United States District Court, E.D. Kentucky, Central Division, Lexington
OPINION & ORDER
KAREN K. CALDWELL, Chief District Judge.
In this civil action, the Plaintiffs, John Everett Williams and Michelle Josie Williams (the "Williamses"), seek to obtain relief from Defendant Aetna Life Insurance Company's ("Aetna") refusal to pay medical benefits allegedly due under an employee benefits plan under the Employee Retirement Income Security Act of 1974. This matter is currently before the Court upon the Williamses' motion to conduct discovery [DE #38].
Generally, in an ERISA action, this Court's review of the denial of benefits is based solely on the administrative record. Wilkins v. Baptist Healthcare Sys. Inc., 150 F.3d 609, 619 (1998); Raney v. Life Ins. Co. of North America, 2009 WL 1044891 (E.D.Ky April 20, 2009). This ensures ERISA's promise of providing "a method for workers and beneficiaries to resolve disputes over benefits inexpensively and expeditiously." Perry v. Simplicity Eng'g, 900 F.2d 963, 967 (6th Cir. 2000).
In certain circumstances, however, courts may consider evidence outside the administrative record. For example, the Sixth Circuit has held that a "district court may consider evidence outside the administrative record only if that evidence is offered in support of a procedural challenge to the administrator's decision, such as an alleged lack of due process afforded by the administrator or alleged bias on its part." Wilkins, 150 F.3d at 619. Any discovery outside the administrative record must be limited to such procedural challenges. Id. In cases where the administrator plays the dual role of evaluating and paying benefits, the Supreme Court has held that a "conflict of interest" may be created, and district courts "should consider that conflict as a factor in determining whether the plan administrator has abused its discretion in denying benefits; and... the significance of the factor will depend on the circumstances of the particular case." Id. Allowing limited discovery outside the administrative record assists the district court in determining how much weight to give presumed conflicts of interest. Calvert v. Firstar Fin. Inc., 409 F.3d 286, 292 (6th Cir. 2005); Hays v. Provident Life and Accident Ins. Co., 2008 WL 5216125, at *2 (E.D.Ky. Dec. 12, 2008).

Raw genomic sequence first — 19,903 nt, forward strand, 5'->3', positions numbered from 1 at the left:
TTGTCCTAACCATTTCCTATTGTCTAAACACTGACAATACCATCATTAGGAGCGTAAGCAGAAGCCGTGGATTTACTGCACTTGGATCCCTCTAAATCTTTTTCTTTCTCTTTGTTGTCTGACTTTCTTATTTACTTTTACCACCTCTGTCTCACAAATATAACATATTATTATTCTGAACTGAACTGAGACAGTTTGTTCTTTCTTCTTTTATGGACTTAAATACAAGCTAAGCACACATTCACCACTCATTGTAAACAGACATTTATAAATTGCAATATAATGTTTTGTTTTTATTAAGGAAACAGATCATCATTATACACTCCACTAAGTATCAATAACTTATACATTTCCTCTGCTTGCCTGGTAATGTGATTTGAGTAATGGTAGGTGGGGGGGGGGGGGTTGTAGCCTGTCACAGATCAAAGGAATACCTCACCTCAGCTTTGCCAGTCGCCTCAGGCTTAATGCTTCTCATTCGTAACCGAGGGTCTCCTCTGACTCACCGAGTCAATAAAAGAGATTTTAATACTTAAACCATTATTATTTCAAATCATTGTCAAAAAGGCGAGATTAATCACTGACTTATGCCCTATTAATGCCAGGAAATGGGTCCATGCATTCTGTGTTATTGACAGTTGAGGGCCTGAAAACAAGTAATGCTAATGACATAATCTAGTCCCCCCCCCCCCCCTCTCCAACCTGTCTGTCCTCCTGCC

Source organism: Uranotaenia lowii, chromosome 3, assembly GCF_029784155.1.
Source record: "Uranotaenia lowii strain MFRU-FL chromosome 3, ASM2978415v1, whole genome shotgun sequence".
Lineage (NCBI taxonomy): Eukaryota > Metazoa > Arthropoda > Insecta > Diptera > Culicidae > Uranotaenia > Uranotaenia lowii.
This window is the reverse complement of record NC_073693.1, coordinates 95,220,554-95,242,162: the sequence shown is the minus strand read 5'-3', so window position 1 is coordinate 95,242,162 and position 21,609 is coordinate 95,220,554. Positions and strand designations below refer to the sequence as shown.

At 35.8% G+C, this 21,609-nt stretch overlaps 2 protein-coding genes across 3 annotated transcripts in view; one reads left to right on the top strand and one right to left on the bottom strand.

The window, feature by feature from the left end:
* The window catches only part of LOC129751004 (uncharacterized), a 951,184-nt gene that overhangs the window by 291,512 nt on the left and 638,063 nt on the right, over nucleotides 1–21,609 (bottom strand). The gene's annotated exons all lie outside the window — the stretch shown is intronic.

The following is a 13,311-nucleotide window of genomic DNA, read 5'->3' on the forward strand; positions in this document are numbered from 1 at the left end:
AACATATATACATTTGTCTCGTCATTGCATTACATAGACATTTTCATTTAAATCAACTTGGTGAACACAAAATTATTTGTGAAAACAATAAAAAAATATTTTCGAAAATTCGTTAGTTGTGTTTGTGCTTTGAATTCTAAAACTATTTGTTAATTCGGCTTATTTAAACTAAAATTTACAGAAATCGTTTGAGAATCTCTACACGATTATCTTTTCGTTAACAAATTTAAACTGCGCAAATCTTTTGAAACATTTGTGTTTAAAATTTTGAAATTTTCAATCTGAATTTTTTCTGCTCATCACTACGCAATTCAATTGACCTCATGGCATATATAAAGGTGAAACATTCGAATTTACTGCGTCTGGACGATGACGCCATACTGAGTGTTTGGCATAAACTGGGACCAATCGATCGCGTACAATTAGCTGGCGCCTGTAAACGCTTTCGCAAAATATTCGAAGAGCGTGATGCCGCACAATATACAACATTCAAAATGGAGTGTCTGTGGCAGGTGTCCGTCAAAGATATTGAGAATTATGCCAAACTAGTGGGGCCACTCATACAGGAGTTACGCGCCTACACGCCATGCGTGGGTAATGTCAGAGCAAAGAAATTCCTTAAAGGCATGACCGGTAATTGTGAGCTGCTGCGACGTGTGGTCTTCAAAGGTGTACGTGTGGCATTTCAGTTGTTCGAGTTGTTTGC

In this case, Aetna serves the dual role of the evaluator and the payor of claims. The Williamses intend to argue that Aetna's claims review process was influenced by its conflict of interest and particular procedural deficiencies, and seek discovery on these issues. Originally, the Williamses sought to propound multiple interrogatories, requests to produce, and requests for admission. According to their Reply, however, they have reduced their discovery requests to one request for production of evidence and four requests for admissions [DE #40].
With respect to their request for production of evidence, they seek leave to propound the following request: "For any Aetna employees involved in any meaningful way in reviewing Ms. Williams' medical claim, including the employees [sic] signed the denial letter, please provide copies of any documents which show any type of incentive, bonus, or reward program or system, formal or informal, for said employees, and all documents showing how such bonus was calculated" [DE #38, p. 6-7]. As Aetna has not objected to this discovery request, the Court will grant the Williamses leave to propound this request for production of documents.
Next, the Williamses seek leave to propound the following four requests for admissions:
(1) Admit that it is Aetna's policy, that, in order to properly consider a claim, its employees should fully investigate the relevant and applicable facts of any claim.
(2) Admit that it is Aetna's policy that, as an ERISA fiduciary, in order to properly consider a claim, Aetna's employees should consider the interests of their insureds at least equal to Aetna's interests.
(3) Admit that it is Aetna's policy that any denial of benefits must contain an adequate and timely notice of the reasons for the denial such that a member or beneficiary can submit rebuttal information prior to any final denial.
(4) Admit that Aetna failed to notify Plaintiffs of its position that the medical necessity of IVIG treatment for selective antibody deficiency should be re-evaluated until more than two year after its initial denial of March 15, 2011.
[DE #40, p. 2]. According to the Williamses, the first two requests deal with conflict of interest concerns, and the second two requests deal with procedural deficiencies. The Williamses argue that these requests for admissions simply require Aetna to acknowledge basic, uncontroversial requirements of claims review. They contend that the administrative record will show that Aetna violated these policies and procedures, either because its claims review process was influenced by its conflict of interest and the particular procedural deficiencies at issue, or that Aetna was sloppy. On the other hand, Aetna contends that these requests are not narrowly tailored to a potential conflict of interest or the review procedure, but rather to the merits of the claim review.
In this case, the Court finds that these requests for admissions are relevant and appropriately tailored to address the conflict of interest and procedural deficiency issues. If the administrative record reveals that Aetna violated any of these policies or procedures, then the Williamses may be able to prove that the claims review process was influenced by Aetna's conflict of interest or that the alleged procedural deficiencies occurred. Accordingly, the Williamses' motion will be granted with respect to these four requests for admissions.
For these reasons, IT IS HEREBY ORDERED that the Williamses' motion to conduct discovery [DE #38] is ...